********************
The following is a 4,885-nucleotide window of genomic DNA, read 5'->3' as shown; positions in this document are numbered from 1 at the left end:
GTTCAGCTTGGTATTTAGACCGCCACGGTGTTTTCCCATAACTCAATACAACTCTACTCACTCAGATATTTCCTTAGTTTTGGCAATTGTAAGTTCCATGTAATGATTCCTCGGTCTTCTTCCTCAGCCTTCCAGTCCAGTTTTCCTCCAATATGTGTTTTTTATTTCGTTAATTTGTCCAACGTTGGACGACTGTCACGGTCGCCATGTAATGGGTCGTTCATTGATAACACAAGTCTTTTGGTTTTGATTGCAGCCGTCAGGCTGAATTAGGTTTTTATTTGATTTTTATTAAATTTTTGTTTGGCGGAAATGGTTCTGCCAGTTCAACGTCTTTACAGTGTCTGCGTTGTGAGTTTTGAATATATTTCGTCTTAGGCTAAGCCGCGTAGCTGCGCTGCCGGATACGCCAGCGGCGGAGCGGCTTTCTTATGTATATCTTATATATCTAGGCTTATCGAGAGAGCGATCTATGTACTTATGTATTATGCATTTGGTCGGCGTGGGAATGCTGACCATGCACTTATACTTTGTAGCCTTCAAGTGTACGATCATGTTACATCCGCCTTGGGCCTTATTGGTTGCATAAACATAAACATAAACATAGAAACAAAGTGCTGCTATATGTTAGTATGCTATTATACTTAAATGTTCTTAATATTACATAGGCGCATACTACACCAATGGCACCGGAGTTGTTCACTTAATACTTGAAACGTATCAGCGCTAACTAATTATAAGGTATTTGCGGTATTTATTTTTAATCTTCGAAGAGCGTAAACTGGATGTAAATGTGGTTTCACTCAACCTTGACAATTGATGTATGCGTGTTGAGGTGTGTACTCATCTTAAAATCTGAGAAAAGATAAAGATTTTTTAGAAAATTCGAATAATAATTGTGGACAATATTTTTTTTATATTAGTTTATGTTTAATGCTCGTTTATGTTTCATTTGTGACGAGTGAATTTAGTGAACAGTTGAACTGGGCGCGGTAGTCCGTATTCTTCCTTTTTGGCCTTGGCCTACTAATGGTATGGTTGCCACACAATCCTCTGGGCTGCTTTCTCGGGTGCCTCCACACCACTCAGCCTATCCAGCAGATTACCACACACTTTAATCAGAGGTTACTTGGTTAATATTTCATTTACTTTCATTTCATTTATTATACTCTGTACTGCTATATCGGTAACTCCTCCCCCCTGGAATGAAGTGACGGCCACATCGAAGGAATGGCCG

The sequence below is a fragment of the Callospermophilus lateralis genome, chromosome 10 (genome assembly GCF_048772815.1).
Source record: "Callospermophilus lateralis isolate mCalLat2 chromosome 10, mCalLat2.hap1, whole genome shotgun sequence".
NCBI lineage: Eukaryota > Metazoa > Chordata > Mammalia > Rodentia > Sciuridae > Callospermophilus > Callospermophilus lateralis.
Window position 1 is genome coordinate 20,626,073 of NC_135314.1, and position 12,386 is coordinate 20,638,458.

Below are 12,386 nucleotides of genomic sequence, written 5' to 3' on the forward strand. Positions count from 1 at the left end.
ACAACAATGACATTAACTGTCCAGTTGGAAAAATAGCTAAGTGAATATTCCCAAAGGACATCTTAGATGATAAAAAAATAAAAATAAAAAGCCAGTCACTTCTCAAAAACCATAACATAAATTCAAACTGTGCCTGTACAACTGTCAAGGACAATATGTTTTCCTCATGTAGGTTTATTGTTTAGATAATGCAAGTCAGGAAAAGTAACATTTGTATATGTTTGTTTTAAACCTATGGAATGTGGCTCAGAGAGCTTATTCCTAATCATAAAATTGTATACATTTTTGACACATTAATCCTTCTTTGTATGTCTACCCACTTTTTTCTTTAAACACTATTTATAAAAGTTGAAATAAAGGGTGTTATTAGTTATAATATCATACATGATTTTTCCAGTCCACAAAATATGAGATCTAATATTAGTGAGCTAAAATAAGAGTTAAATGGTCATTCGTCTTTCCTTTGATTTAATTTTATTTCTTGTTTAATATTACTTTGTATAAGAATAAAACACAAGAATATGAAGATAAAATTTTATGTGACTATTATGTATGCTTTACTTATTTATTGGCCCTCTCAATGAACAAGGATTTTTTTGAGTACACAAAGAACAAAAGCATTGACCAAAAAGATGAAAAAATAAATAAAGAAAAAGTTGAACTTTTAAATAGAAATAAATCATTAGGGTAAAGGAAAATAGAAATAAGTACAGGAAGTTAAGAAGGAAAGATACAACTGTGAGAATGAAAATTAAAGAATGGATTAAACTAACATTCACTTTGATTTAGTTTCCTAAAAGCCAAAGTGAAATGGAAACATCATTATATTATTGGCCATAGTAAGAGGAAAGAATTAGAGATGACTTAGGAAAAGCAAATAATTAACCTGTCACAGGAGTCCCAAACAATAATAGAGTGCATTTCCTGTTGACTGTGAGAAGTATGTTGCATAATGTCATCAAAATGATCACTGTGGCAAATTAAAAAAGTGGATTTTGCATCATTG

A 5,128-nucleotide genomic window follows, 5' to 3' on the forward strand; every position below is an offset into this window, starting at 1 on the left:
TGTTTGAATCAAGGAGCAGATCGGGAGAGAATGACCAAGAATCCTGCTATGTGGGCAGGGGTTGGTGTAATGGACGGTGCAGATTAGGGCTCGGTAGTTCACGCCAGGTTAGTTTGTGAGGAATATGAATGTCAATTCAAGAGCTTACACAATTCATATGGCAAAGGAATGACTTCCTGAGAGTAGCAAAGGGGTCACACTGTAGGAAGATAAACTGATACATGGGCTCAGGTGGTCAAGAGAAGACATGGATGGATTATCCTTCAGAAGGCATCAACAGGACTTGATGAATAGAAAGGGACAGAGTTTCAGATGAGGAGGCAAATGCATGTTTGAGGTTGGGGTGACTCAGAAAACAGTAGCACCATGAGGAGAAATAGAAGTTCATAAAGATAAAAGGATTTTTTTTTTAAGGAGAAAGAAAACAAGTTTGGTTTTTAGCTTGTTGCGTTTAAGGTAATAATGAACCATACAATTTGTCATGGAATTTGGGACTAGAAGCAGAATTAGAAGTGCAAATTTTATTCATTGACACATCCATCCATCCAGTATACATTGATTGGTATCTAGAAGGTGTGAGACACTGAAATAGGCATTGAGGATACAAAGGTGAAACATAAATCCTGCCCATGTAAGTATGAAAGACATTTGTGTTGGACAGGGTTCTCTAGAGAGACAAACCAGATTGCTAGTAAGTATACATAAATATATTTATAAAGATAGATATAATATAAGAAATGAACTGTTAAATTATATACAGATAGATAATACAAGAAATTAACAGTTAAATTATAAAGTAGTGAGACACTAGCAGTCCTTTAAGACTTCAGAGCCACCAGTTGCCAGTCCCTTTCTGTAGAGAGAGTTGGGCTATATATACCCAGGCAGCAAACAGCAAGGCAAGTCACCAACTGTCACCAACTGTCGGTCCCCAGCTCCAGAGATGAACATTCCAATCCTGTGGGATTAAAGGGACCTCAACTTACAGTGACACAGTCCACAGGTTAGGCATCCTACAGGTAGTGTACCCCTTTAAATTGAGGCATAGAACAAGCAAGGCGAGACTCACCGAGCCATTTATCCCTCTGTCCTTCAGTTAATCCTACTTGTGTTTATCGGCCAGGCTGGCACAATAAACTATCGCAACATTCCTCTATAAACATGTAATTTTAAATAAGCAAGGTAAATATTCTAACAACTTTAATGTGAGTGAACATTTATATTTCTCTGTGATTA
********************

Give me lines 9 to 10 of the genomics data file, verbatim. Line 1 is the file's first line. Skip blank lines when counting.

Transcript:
A 5,128-nucleotide genomic window follows, 5' to 3' on the forward strand; every position below is an offset into this window, starting at 1 on the left:
TGTTTGAATCAAGGAGCAGATCGGGAGAGAATGACCAAGAATCCTGCTATGTGGGCAGGGGTTGGTGTAATGGACGGTGCAGATTAGGGCTCGGTAGTTCACGCCAGGTTAGTTTGTGAGGAATATGAATGTCAATTCAAGAGCTTACACAATTCATATGGCAAAGGAATGACTTCCTGAGAGTAGCAAAGGGGTCACACTGTAGGAAGATAAACTGATACATGGGCTCAGGTGGTCAAGAGAAGACATGGATGGATTATCCTTCAGAAGGCATCAACAGGACTTGATGAATAGAAAGGGACAGAGTTTCAGATGAGGAGGCAAATGCATGTTTGAGGTTGGGGTGACTCAGAAAACAGTAGCACCATGAGGAGAAATAGAAGTTCATAAAGATAAAAGGATTTTTTTTTTAAGGAGAAAGAAAACAAGTTTGGTTTTTAGCTTGTTGCGTTTAAGGTAATAATGAACCATACAATTTGTCATGGAATTTGGGACTAGAAGCAGAATTAGAAGTGCAAATTTTATTCATTGACACATCCATCCATCCAGTATACATTGATTGGTATCTAGAAGGTGTGAGACACTGAAATAGGCATTGAGGATACAAAGGTGAAACATAAATCCTGCCCATGTAAGTATGAAAGACATTTGTGTTGGACAGGGTTCTCTAGAGAGACAAACCAGATTGCTAGTAAGTATACATAAATATATTTATAAAGATAGATATAATATAAGAAATGAACTGTTAAATTATATACAGATAGATAATACAAGAAATTAACAGTTAAATTATAAAGTAGTGAGACACTAGCAGTCCTTTAAGACTTCAGAGCCACCAGTTGCCAGTCCCTTTCTGTAGAGAGAGTTGGGCTATATATACCCAGGCAGCAAACAGCAAGGCAAGTCACCAACTGTCACCAACTGTCGGTCCCCAGCTCCAGAGATGAACATTCCAATCCTGTGGGATTAAAGGGACCTCAACTTACAGTGACACAGTCCACAGGTTAGGCATCCTACAGGTAGTGTACCCCTTTAAATTGAGGCATAGAACAAGCAAGGCGAGACTCACCGAGCCATTTATCCCTCTGTCCTTCAGTTAATCCTACTTGTGTTTATCGGCCAGGCTGGCACAATAAACTATCGCAACATTCCTCTATAAACATGTAATTTTAAATAAGCAAGGTAAATATTCTAACAACTTTAATGTGAGTGAACATTTATATTTCTCTGTGATTA